This Spot is MINE: Can We Stop a Dog From Marking His Territory?

Category_Dog Training Category_Dogs Writer_Harrison_Howe

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This Spot is MINE: Can We Stop a Dog From Marking His Territory?


It’s always the same: your walks with Buster result in stop to pee quickly on telephone poles, mailboxes, lampposts, whatever.  Or, Dixie is squatting and letting out small amounts of pee every few feet, it seems. You wonder: how much can this pup pee? And why is he/she doing it?


Basically, dogs are territorial: they mark surroundings with a small bit of urine to let other dogs know that they consider the spots they’re marking THEIR territory. That bit of urine tells other dogs the owner’s sex and even reproductive status (an unspayed female in heat, for instance, will increase their urine marking).


Urine marking is also viewed as a simple means of communication. As humans, we wave and say “hello” when we see others while out for our daily walk; dogs leave urine as a way to say “hello” to fellow canines.


But as humans we might feel uncomfortable with our dogs—especially our male dogs—leaving trails of pee on car tires, mailbox posts, or fences in the neighborhood. Or worse, in spots inside the house! Since this seems like innate doggie behavior, is there a way to stop or at least curb this activity?


There just might. Read on to get some information about things you can do that might help stop this habit.


An End to Endless Peeing


First things first: peeing on everything might not be urine marking, it very well could indicate a health issue. If your dog has a urinary tract infection, for instance, he or she might be peeing more and this could mimic urine marking. Get Charlie checked out at your vet before trying out any of the following.


Perhaps the easiest thing you could do to spay or neuter your pet. This alone eliminates urine marking in up to 60 percent of dogs. It’s important to do this while the dog is young. The longer the dog participates in this behavior, the tougher it will be to break it even after spaying or neutering.


High levels of anxiety could also lead to urine marking. In extreme cases, you could try medications to reduce anxiety. Examples include Xanax, Valium, or Zoloft. Walking your dog on a short leash and thus reducing his ability to reach possible marking locations could help. And commands and treats for responding accordingly could also work to alter this outdoor behavior.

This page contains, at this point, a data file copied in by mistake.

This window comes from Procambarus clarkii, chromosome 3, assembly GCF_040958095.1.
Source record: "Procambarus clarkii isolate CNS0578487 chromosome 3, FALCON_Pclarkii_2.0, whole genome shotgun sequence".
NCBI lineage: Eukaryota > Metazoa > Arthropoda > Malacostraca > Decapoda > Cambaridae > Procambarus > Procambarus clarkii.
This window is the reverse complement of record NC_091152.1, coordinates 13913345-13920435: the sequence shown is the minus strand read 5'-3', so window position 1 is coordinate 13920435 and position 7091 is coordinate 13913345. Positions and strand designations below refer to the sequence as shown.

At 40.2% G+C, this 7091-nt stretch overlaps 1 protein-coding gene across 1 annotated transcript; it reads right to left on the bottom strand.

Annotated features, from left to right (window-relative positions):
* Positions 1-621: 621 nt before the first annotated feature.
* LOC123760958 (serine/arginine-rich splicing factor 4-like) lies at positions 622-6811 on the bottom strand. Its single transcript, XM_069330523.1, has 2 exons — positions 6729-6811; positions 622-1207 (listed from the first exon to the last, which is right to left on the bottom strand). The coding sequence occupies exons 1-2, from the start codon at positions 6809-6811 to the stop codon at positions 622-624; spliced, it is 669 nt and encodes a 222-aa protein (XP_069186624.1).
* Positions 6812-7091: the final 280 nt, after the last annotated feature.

However, for most owners, marking is okay when done outside, but what about dogs that are peeing inside the house as a way to mark territory? Luckily, there’s plenty you can try to put an end to indoor urine marking.


Reclaiming YOUR Territory


If Sam wants to mark shrubs, trees, and lampposts, fine…but any owner will draw the line when it comes to couches, carpets, and chair legs. What to do if Sam has brought his outdoor territory marking indoors?


Of course spaying/neutering remains at the top of the list. But it also starts with proper house training. If you catch your pup getting set to mark a piece of furniture, immediately act to correct this behavior. It is recommended to make a loud noise for a distraction, then get them outside as quickly as you can. Never let your untrained pup roam free around the house; close supervision will be needed for up to three months even if your dog has had no accidents in the house during this time.


Immediately cleaning marked areas with a bacterial or enzymatic cleaner can help to prevent Ruff from peeing in the same area again. Neutralizing the odor is often an effective way to ensure that the same spot is not marked again.


Other things you might try include:


  • Feeding or even playing with your pet in previously marked areas; this could decrease the chances that the same area will be peed on again


  • Crating the dog at times he/she can’t be supervised is a sure way to eliminate unwanted urine marking inside the house


  • If it does not bother you to allow your dog to urine mark on walks, by all means, let him; allowing him to do so could decrease his need to display this behavior inside the house


A big Don’t is: Don’t scold or punish your dog for marking inside the house. This method is simply not effective, even when you catch him in the act.


Do you know someone who’s struggling with their dog peeing on carpets, walls, and furniture? Share this article on Facebook, Instagram, Twitter, and everywhere else to get this helpful information to those who can use it!


Written by Harrison Howe


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